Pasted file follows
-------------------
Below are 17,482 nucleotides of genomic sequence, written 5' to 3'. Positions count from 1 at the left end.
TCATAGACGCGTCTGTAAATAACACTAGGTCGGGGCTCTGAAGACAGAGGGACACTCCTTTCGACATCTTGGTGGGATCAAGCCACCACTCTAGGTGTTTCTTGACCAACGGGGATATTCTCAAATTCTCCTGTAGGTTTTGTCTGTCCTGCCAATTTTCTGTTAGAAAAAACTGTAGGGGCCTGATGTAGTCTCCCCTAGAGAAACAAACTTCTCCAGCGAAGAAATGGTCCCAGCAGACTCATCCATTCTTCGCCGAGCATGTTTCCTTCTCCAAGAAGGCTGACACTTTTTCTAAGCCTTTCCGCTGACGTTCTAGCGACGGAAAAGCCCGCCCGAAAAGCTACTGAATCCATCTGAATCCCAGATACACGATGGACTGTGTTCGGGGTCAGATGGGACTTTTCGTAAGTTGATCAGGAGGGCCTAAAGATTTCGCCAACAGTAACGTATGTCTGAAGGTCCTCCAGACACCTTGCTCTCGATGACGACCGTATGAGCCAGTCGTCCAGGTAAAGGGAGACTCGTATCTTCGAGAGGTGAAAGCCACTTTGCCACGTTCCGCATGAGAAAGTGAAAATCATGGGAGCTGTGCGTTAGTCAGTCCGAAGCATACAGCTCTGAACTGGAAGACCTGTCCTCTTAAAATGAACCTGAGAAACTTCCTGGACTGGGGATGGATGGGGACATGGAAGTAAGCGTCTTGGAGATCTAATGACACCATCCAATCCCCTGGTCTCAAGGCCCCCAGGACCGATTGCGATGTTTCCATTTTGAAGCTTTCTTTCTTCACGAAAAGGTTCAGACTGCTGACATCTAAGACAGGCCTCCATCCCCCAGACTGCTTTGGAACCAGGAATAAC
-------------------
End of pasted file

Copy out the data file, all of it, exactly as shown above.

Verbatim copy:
Below are 17,482 nucleotides of genomic sequence, written 5' to 3'. Positions count from 1 at the left end.
TCATAGACGCGTCTGTAAATAACACTAGGTCGGGGCTCTGAAGACAGAGGGACACTCCTTTCGACATCTTGGTGGGATCAAGCCACCACTCTAGGTGTTTCTTGACCAACGGGGATATTCTCAAATTCTCCTGTAGGTTTTGTCTGTCCTGCCAATTTTCTGTTAGAAAAAACTGTAGGGGCCTGATGTAGTCTCCCCTAGAGAAACAAACTTCTCCAGCGAAGAAATGGTCCCAGCAGACTCATCCATTCTTCGCCGAGCATGTTTCCTTCTCCAAGAAGGCTGACACTTTTTCTAAGCCTTTCCGCTGACGTTCTAGCGACGGAAAAGCCCGCCCGAAAAGCTACTGAATCCATCTGAATCCCAGATACACGATGGACTGTGTTCGGGGTCAGATGGGACTTTTCGTAAGTTGATCAGGAGGGCCTAAAGATTTCGCCAACAGTAACGTATGTCTGAAGGTCCTCCAGACACCTTGCTCTCGATGACGACCGTATGAGCCAGTCGTCCAGGTAAAGGGAGACTCGTATCTTCGAGAGGTGAAAGCCACTTTGCCACGTTCCGCATGAGAAAGTGAAAATCATGGGAGCTGTGCGTTAGTCAGTCCGAAGCATACAGCTCTGAACTGGAAGACCTGTCCTCTTAAAATGAACCTGAGAAACTTCCTGGACTGGGGATGGATGGGGACATGGAAGTAAGCGTCTTGGAGATCTAATGACACCATCCAATCCCCTGGTCTCAAGGCCCCCAGGACCGATTGCGATGTTTCCATTTTGAAGCTTTCTTTCTTCACGAAAAGGTTCAGACTGCTGACATCTAAGACAGGCCTCCATCCCCCAGACTGCTTTGGAACCAGGAATAAC